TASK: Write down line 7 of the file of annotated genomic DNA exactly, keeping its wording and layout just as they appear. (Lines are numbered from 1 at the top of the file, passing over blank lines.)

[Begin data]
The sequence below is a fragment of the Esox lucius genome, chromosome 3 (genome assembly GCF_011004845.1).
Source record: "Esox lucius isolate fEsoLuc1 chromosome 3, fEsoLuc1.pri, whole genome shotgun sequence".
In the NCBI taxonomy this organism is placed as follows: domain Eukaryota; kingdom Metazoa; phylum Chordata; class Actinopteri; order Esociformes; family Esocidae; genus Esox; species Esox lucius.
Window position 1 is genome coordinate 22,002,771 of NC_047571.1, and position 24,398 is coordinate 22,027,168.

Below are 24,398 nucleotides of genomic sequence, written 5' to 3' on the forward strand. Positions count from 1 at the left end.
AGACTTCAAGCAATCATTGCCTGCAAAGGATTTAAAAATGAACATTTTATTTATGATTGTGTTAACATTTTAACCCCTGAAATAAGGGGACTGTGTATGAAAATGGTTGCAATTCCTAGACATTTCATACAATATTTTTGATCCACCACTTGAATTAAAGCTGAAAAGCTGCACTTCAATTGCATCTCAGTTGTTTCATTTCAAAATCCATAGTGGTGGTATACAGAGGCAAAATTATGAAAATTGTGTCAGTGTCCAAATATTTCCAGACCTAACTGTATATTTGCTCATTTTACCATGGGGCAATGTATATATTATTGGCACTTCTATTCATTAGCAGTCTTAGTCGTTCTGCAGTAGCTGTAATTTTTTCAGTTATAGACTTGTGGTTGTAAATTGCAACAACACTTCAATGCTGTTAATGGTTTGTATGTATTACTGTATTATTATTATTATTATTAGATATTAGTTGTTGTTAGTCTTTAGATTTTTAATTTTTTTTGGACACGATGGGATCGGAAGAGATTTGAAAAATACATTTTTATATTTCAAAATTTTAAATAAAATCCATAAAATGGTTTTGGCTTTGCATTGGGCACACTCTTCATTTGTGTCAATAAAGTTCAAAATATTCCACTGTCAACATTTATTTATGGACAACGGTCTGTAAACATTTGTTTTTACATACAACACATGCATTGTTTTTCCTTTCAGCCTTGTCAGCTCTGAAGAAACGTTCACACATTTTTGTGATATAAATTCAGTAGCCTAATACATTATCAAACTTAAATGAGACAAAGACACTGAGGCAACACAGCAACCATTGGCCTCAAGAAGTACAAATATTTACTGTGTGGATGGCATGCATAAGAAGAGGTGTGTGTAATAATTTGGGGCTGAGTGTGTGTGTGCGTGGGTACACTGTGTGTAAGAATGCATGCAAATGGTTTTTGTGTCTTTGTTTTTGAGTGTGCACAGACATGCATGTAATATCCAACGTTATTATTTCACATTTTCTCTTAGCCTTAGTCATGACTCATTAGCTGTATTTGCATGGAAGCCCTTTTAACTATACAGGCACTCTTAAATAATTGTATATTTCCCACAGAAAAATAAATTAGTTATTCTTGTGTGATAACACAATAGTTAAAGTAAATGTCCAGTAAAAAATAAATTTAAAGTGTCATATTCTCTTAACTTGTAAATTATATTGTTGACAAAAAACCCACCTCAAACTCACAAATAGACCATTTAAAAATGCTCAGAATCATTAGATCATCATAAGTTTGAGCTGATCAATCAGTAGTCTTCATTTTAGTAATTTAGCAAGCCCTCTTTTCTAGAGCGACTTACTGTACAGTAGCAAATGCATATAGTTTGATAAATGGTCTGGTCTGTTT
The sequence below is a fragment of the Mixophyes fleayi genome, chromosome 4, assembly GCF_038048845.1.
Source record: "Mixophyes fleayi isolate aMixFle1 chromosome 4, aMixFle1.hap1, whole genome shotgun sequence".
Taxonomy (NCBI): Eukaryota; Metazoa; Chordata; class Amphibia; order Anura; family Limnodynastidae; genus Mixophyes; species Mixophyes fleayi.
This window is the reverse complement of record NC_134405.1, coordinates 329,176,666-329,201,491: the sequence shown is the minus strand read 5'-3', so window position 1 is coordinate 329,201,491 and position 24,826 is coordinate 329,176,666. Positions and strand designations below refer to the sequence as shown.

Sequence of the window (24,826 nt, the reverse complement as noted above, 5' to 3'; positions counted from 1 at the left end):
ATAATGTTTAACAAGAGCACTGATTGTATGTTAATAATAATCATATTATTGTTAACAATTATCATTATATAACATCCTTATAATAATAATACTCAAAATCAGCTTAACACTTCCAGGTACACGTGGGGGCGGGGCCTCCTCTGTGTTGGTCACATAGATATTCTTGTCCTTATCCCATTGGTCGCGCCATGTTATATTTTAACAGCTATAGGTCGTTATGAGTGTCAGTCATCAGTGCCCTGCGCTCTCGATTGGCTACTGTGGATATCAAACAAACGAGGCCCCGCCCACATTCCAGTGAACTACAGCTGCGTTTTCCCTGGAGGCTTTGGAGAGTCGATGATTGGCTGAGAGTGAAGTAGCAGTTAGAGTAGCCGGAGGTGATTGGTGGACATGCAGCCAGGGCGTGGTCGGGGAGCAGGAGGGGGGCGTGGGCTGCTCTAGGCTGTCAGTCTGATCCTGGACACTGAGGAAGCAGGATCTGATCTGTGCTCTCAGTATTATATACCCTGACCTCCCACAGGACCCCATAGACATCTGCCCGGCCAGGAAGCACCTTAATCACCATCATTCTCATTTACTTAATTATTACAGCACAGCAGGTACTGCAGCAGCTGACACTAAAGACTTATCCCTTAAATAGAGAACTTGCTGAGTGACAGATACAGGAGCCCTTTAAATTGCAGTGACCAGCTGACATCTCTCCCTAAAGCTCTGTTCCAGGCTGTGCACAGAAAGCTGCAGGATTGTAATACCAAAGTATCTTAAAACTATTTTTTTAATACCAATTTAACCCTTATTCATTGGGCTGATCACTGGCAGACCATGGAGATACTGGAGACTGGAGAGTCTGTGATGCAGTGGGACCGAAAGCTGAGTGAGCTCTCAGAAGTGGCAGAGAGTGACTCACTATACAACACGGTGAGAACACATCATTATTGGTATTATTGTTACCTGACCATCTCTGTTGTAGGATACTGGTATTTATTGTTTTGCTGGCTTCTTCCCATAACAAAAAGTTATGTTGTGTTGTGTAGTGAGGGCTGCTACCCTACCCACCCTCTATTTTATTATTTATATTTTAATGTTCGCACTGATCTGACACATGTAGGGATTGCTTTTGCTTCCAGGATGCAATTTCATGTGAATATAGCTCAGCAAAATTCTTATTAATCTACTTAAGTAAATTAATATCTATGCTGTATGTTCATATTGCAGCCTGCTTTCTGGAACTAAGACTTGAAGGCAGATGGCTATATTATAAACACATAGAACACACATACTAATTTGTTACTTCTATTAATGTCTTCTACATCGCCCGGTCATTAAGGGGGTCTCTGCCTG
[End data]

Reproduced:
The sequence below is a fragment of the Mixophyes fleayi genome, chromosome 4, assembly GCF_038048845.1.